Emmaus during the Crusader Period (1099-1260)
During the First Crusade, the Christian army spends one night at Emmaus on its way to Jerusalem.
During the 12th c.
Crusaders identify the region of Latrun as Modi’in and they venerate here the tombs of the Maccabees. Qaryet el-‘Einab (today’s Abu Ghosh) is erroneously identified as Emmaus-Nicopolis. Pilgrims pray here at the “spring of Emmaus”.
A Russian pilgrim, Abbot Daniel, describes Emmaus near Ramla as destroyed “by the infidels”.
The castle of Latrun (“Le Toron des Chevaliers”) is built. The Basilica of Emmaus (Amwas) is rebuilt by Crusaders approximately at the same time.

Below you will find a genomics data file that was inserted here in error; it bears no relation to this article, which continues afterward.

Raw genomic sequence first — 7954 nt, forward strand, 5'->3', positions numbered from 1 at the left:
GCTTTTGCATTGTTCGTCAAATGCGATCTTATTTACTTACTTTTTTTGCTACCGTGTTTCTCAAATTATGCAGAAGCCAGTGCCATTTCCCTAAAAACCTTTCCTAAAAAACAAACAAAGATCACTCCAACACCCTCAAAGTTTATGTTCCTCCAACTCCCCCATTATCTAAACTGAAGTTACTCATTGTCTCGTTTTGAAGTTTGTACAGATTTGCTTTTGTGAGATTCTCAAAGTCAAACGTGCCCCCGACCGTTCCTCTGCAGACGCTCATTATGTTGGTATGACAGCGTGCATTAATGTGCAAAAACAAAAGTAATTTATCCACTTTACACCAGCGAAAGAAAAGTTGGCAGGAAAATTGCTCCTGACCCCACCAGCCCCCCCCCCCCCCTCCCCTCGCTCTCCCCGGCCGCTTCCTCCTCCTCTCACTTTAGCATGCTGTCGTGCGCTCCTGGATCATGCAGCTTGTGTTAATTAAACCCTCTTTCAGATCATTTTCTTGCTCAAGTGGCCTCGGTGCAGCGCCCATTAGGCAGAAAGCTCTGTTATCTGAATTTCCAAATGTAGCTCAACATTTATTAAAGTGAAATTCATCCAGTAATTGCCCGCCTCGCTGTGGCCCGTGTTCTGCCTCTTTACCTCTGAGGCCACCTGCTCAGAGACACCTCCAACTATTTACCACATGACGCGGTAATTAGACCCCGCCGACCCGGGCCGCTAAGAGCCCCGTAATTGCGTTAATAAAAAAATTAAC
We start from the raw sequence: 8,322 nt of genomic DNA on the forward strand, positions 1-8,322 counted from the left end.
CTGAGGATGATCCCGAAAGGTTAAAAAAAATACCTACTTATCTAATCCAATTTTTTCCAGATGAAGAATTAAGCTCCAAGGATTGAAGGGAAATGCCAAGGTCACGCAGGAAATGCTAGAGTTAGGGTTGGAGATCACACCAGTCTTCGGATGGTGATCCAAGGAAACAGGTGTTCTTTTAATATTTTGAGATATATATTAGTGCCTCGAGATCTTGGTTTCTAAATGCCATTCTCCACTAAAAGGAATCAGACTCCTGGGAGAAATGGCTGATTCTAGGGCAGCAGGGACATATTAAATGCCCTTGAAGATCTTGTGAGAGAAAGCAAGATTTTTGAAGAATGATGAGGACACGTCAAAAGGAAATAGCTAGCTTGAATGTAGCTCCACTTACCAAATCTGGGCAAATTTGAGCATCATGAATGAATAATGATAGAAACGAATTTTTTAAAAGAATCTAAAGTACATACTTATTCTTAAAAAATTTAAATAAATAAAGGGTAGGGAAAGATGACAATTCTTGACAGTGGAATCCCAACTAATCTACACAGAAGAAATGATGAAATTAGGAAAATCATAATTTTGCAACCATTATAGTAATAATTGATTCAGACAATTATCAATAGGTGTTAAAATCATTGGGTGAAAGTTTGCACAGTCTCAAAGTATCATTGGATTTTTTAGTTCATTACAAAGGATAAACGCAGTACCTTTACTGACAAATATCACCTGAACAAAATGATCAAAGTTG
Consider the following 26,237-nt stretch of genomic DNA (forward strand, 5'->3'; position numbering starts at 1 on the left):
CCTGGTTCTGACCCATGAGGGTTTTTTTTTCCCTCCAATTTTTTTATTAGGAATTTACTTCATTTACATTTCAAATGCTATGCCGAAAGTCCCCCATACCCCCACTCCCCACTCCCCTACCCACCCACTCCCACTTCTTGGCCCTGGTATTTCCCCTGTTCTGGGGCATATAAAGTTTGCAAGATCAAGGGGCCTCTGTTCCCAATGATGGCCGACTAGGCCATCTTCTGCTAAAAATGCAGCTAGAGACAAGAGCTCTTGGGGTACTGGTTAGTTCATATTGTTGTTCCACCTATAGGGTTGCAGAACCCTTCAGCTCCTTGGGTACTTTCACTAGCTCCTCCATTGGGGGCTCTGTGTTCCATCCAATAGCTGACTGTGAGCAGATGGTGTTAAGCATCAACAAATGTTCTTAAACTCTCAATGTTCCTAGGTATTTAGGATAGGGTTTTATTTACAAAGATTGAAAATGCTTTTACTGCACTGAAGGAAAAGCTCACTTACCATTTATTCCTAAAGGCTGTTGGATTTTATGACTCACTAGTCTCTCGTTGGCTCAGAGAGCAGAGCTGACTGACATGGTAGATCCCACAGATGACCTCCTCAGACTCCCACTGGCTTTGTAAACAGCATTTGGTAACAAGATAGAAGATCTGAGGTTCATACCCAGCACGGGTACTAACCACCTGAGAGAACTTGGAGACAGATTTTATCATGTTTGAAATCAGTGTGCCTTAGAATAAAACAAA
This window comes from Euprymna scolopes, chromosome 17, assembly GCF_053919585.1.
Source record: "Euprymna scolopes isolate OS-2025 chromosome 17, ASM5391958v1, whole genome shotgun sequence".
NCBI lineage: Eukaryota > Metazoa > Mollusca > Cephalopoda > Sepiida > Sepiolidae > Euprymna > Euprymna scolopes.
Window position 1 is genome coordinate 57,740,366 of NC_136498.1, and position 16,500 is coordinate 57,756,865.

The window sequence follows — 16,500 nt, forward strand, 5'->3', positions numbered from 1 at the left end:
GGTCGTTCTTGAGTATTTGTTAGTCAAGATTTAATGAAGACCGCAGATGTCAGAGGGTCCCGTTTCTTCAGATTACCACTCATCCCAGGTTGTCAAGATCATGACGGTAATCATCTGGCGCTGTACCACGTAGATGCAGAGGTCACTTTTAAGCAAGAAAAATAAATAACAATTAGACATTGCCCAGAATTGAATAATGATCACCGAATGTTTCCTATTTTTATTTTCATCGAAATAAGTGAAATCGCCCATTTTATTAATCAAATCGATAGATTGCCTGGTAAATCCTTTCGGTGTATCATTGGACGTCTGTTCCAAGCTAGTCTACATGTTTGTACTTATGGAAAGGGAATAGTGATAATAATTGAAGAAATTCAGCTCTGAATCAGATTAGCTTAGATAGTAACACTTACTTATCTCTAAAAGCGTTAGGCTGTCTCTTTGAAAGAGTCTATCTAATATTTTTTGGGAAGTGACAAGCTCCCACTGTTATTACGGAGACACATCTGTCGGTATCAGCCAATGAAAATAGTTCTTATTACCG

Crusaders build the church over the “spring of Emmaus” at today’s Abu-Gosh.
Knights Hospitaller acquire the “land of Emmaus”.
A Greek pilgrim Johannes Phocas visits Emmaus in the “land of Ramla”.
The castle of Latrun is occupied by Saladin. Emmaus (Amwas) is likely depopulated.
During the Third Crusade, Muslims partially destroy the castle of Latrun as the Crusaders advance. Richard the Lionheart spends Christmas here.
The region of Emmaus-Latrun is the scene of Crusader and Muslim military operations. Latrun finally becomes a fief of a Muslim emir and serves during all of the 13th century as a base for Muslim forces fighting Crusaders.